As soon as I knew that I was pregnant, one of the first areas of my life that I wanted to focus on was my physical and mental health. I recognised that what I fed my mind and body was paramount; my baby’s healthy growth depended on it as did my own.
So began my journey into researching and discovering the most nutritious plan for me. I sought out “my best fit” in terms of doctors, nutritionists and mental wellbeing therapists whose working style, thought process and ethos deeply resonated with me.
I have discovered a lot along the way and would LOVE to share all of it with you. By doing so, my hope is to be a starting point or provide any help (big or small) to help you navigate your pregnancy journey and wellbeing.
(I’ve divided up all the information into a question-answer format, so you can read through all or just go down to the question that you most want answered)
HOW MUCH WEIGHT WOULD I GAIN & HOW WOULD IT BE DISTRIBUTED?
The Institute of Medicine (IOM) guidelines for total weight gain during a full-term pregnancy recommend that:
•Underweight women, who have a Body Mass Index (BMI) below 18.5, should gain 28 to 40 lbs. (12.7 to 18 kilograms).
•Normal weight women, who have a BMI of 18.5 to 24.9, should gain 25 to 35 lbs. (11.3 kg).
•Overweight women, who have a BMI of 25.0 to 29.9, should gain 15 to 25 lbs. (6.8 to 11.3 kg).
•Obese women, who have a BMI of 30.0 and above, should gain 11 to 20 lbs. (5 to 9 kg).
As I was neither underweight nor overweight according to my height and structure, at the time of conception, I knew I fell in the second category. I also asked my doctor what the weight gain should look like and I was told in general, the gain would be about 2 to 4 pounds during the first three months of pregnancy and 1 pound a week during the rest of my pregnancy. If you are expecting twins you should gain 35 to 45 pounds during your pregnancy. This would be an average of 1 ½ pounds per week after the usual weight gain in the first three months.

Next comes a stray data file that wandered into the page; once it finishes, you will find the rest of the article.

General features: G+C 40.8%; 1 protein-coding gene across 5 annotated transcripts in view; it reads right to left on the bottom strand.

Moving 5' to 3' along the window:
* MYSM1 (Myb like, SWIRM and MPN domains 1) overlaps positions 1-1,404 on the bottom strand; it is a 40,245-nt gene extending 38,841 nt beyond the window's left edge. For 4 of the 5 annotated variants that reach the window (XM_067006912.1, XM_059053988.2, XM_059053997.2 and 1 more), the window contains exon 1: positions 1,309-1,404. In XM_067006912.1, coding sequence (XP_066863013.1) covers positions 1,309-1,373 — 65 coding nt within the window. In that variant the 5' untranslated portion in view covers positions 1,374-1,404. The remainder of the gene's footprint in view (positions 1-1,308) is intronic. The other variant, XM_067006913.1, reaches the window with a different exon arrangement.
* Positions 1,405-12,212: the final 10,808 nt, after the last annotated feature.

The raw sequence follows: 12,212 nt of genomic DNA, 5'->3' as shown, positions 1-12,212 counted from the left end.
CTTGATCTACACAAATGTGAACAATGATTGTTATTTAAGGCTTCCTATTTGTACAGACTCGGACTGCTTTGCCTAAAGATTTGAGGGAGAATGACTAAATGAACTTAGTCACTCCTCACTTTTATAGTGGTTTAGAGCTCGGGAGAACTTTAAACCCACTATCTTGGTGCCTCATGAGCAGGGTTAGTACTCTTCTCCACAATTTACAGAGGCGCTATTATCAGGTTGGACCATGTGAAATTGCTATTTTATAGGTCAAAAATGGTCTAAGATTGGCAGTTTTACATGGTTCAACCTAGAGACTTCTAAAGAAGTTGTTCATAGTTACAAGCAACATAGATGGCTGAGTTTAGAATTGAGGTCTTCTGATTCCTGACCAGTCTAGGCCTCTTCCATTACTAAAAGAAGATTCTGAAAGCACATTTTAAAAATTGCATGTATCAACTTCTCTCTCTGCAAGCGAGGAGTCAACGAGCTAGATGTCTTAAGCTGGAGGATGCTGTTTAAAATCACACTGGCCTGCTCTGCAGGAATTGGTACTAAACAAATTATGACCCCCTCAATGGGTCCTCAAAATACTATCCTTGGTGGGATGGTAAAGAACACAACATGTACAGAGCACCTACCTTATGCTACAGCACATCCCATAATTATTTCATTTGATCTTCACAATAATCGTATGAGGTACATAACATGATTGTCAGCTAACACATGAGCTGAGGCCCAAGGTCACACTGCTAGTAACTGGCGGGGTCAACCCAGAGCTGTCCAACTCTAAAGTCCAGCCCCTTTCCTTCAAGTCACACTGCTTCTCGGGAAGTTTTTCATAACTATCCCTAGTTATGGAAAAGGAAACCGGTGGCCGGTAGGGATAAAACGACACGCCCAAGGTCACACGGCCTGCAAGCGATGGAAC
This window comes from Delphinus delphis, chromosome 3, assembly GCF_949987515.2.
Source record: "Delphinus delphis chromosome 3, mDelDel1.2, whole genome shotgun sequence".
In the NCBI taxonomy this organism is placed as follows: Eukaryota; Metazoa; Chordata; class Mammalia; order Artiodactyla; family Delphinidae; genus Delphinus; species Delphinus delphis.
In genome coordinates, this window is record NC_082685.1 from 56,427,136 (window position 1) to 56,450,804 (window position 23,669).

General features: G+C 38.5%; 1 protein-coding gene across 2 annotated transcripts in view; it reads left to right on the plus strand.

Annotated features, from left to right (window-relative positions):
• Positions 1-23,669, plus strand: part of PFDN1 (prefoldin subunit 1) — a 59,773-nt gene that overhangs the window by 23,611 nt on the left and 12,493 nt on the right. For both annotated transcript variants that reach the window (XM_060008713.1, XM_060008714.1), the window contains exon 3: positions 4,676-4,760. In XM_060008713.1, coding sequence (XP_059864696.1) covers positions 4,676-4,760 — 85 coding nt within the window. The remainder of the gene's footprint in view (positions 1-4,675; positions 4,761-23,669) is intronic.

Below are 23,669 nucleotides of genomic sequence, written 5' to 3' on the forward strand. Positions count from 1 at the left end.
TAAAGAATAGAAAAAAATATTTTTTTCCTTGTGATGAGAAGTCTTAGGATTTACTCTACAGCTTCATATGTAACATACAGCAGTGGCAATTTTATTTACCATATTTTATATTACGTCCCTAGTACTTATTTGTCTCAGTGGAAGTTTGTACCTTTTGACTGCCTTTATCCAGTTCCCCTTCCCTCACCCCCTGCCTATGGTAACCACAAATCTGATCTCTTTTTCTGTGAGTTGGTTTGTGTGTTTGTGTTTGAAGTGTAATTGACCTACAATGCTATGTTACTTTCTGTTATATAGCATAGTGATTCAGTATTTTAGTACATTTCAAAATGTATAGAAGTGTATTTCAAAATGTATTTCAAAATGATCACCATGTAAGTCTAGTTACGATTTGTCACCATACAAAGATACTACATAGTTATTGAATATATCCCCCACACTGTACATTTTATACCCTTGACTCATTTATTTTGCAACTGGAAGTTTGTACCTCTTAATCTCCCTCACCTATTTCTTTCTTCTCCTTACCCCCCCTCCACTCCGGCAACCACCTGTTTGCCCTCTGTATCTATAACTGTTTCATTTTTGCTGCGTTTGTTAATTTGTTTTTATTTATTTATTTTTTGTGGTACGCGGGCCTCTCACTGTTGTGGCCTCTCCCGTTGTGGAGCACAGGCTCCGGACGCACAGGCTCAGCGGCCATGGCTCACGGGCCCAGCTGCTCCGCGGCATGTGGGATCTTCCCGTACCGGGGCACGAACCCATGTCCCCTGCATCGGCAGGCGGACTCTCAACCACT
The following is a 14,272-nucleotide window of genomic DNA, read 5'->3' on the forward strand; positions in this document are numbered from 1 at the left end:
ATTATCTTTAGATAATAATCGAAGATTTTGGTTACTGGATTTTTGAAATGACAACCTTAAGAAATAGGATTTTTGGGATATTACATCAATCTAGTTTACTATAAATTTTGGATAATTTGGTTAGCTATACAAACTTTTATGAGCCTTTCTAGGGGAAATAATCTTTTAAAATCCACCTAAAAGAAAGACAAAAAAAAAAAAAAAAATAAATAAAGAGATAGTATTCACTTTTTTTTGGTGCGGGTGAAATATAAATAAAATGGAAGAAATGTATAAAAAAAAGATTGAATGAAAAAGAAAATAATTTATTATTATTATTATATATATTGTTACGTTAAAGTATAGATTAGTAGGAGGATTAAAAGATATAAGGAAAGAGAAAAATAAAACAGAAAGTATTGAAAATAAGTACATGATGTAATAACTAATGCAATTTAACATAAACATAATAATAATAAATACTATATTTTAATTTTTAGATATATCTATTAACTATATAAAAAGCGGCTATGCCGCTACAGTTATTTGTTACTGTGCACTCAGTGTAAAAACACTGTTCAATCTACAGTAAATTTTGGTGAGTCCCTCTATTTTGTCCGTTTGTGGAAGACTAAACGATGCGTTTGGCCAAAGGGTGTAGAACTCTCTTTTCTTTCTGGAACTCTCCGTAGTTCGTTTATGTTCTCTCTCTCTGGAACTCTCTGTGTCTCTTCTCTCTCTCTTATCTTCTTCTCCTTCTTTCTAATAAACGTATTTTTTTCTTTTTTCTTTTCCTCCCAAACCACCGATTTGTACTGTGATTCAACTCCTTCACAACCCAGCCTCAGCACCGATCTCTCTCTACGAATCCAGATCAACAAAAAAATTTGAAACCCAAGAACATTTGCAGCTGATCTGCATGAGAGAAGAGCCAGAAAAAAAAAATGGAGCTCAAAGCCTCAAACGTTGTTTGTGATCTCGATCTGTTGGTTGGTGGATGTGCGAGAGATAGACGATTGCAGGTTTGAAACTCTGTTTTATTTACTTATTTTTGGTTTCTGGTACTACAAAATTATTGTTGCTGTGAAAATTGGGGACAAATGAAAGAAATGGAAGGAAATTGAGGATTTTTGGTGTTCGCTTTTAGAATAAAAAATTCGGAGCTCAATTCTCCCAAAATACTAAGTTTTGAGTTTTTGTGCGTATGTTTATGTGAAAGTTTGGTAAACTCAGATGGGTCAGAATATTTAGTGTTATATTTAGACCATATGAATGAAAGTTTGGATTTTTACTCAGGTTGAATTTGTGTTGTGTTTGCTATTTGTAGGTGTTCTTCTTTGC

How is this weight distributed?
•Baby: 8 pounds
•Placenta: 2-3 pounds
•Amniotic fluid: 2-3 pounds
•Breast tissue: 2-3 pounds
•Blood supply: 4 pounds
•Stored fat for delivery and breastfeeding: 5-9 pounds
•Larger uterus: 2-5 pound
•Total: 25-35 pounds
WHAT IS NUTRITIOUS FOR MY BODY? WHAT SHOULD I FOCUS ON EATING?
A pregnant woman needs more calcium, folic acid iron and protein than a non-expecting woman. The explanation is simple: your body is feeding the baby with as many nutrients as it needs to thrive which means you may be left with zero, or in the worst-case scenario – none.
This leads to hormonal imbalances which can contribute to postpartum depression. The loss of minerals and essential vitamins can result in weight fluctuation, troublesome skin, hair fall and so on.
In order to avoid and/or lessen these host of issues make sure you eat:
Essential Nutrients: For a healthy pregnancy, you need to include protein-rich foods, foods high in calcium, vitamin C, vitamin D, folic acid, iron in your diet! Some essentials in your diet should be an array of vegetables and fruits, whole grains and legumes, iron-rich foods, the right amount of fats and salty foods, water and other fluids, along with prenatal vitamin supplements.
Calcium: This is the mineral that would be used to build the baby’s bone and teeth and protecting your own. If the calcium in a pregnant woman’s body is lower the mineral will be drawn from the mother’s stores and given to the baby, which can lead to aches and pains during the pregnancy whilst contributing to osteoporosis and many other teeth and bone complications long term. Great food sources for calcium include milk, cheese, sardines or salmon, leafy greens, legumes, dried fruit & various foods fortified with calcium.
Vitamin D: Another vitamin that works well with calcium to develop a baby’s bones and teeth is Vitamin D so make sure to aid with supplementation other than foods fortified with Vitamin D.
Folic Acid: Folic acid, also known as folate, is a B vitamin that is crucial in preventing birth defects in the baby’s brain and spinal cord. It may be hard to get the recommended amount of folic acid from diet alone hence a daily supplement is needed. I took folic acid when we decided to get pregnant and continue to take it during this pregnancy. Some main food sources of folic acid are: leafy green vegetables, asparagus, beets, eggs, fortified or enriched cereals, breads and pastas, beans, citrus fruits.